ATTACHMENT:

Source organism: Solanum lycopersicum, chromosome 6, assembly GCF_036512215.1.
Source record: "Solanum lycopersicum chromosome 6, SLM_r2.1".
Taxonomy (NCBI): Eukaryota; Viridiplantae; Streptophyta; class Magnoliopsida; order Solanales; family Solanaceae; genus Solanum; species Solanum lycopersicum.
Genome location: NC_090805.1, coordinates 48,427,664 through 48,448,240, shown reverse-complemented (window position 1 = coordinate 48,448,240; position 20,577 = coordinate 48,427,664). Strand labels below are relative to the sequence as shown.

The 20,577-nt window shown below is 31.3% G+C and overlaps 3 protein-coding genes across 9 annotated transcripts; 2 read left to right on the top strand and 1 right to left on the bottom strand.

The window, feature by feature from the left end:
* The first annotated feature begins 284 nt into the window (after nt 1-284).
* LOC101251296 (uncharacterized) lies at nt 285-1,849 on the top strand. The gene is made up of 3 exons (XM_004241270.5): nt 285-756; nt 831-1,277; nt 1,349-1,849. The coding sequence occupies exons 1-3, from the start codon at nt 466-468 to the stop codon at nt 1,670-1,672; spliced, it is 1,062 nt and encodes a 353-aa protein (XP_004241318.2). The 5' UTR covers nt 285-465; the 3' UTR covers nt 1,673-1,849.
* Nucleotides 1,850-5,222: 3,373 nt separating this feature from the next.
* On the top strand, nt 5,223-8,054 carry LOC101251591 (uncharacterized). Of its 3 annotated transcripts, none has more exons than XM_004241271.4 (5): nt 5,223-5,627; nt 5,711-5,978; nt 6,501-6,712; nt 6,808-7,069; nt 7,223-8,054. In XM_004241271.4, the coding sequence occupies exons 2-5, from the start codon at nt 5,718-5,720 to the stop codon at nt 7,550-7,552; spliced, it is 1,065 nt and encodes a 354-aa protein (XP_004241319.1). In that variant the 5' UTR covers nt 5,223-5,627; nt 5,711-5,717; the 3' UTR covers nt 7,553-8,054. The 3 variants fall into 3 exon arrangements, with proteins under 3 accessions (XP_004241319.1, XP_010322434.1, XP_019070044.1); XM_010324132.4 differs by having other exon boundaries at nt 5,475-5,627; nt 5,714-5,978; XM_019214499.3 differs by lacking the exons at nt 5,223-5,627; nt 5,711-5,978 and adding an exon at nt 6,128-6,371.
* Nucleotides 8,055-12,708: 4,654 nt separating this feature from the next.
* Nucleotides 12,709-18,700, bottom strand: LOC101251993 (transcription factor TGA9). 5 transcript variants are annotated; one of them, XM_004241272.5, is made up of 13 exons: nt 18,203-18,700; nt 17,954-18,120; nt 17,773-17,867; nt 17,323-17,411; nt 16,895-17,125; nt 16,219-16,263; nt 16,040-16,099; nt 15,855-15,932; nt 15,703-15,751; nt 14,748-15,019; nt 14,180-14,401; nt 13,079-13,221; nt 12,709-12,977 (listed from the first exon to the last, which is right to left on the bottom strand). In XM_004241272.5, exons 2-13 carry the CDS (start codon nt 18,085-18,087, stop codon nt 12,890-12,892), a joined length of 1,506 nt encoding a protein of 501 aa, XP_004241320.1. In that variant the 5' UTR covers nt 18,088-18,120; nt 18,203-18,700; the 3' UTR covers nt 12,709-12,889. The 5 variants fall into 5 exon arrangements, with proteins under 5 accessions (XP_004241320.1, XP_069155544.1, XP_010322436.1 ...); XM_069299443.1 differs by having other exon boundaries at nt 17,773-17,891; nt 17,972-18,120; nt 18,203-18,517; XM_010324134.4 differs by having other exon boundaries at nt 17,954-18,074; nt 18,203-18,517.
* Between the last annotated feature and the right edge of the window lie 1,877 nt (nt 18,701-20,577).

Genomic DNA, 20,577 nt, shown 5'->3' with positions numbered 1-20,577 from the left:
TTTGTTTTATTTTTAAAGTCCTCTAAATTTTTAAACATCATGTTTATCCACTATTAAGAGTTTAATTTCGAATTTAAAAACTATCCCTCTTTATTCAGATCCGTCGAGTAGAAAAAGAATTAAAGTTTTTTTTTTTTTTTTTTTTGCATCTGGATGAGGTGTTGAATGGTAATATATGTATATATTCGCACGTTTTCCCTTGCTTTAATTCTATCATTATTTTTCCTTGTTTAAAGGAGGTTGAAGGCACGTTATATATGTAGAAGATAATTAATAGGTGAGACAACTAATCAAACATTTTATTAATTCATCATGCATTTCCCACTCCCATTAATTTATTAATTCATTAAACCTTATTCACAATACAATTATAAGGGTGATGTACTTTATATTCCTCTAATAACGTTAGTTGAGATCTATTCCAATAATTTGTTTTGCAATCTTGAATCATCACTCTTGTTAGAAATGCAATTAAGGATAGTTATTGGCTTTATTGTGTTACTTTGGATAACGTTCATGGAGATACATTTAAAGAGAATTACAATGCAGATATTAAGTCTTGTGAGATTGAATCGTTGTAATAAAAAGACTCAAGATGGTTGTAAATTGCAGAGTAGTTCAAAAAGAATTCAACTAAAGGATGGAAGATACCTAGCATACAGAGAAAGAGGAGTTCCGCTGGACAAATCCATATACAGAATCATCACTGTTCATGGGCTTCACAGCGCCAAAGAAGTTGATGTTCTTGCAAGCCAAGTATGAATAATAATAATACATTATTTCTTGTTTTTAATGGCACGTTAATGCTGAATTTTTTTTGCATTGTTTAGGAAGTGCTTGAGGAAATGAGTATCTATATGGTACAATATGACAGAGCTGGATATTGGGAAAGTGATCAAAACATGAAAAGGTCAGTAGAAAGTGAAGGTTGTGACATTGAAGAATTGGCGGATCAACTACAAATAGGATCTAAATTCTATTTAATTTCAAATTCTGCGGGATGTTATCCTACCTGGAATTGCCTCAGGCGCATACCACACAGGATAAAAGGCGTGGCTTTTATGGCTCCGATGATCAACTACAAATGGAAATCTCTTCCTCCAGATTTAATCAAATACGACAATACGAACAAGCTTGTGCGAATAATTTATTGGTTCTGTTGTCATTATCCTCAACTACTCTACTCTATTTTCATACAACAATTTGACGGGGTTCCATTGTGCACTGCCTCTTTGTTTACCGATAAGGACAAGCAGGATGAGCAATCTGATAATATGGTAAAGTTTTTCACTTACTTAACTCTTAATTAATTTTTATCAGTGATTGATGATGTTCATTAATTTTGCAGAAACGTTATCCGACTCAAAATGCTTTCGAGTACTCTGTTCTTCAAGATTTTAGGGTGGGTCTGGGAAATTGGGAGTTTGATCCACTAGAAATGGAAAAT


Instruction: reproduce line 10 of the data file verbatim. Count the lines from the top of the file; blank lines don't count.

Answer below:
* On the top strand, nt 5,223-8,054 carry LOC101251591 (uncharacterized). Of its 3 annotated transcripts, none has more exons than XM_004241271.4 (5): nt 5,223-5,627; nt 5,711-5,978; nt 6,501-6,712; nt 6,808-7,069; nt 7,223-8,054. In XM_004241271.4, the coding sequence occupies exons 2-5, from the start codon at nt 5,718-5,720 to the stop codon at nt 7,550-7,552; spliced, it is 1,065 nt and encodes a 354-aa protein (XP_004241319.1). In that variant the 5' UTR covers nt 5,223-5,627; nt 5,711-5,717; the 3' UTR covers nt 7,553-8,054. The 3 variants fall into 3 exon arrangements, with proteins under 3 accessions (XP_004241319.1, XP_010322434.1, XP_019070044.1); XM_010324132.4 differs by having other exon boundaries at nt 5,475-5,627; nt 5,714-5,978; XM_019214499.3 differs by lacking the exons at nt 5,223-5,627; nt 5,711-5,978 and adding an exon at nt 6,128-6,371.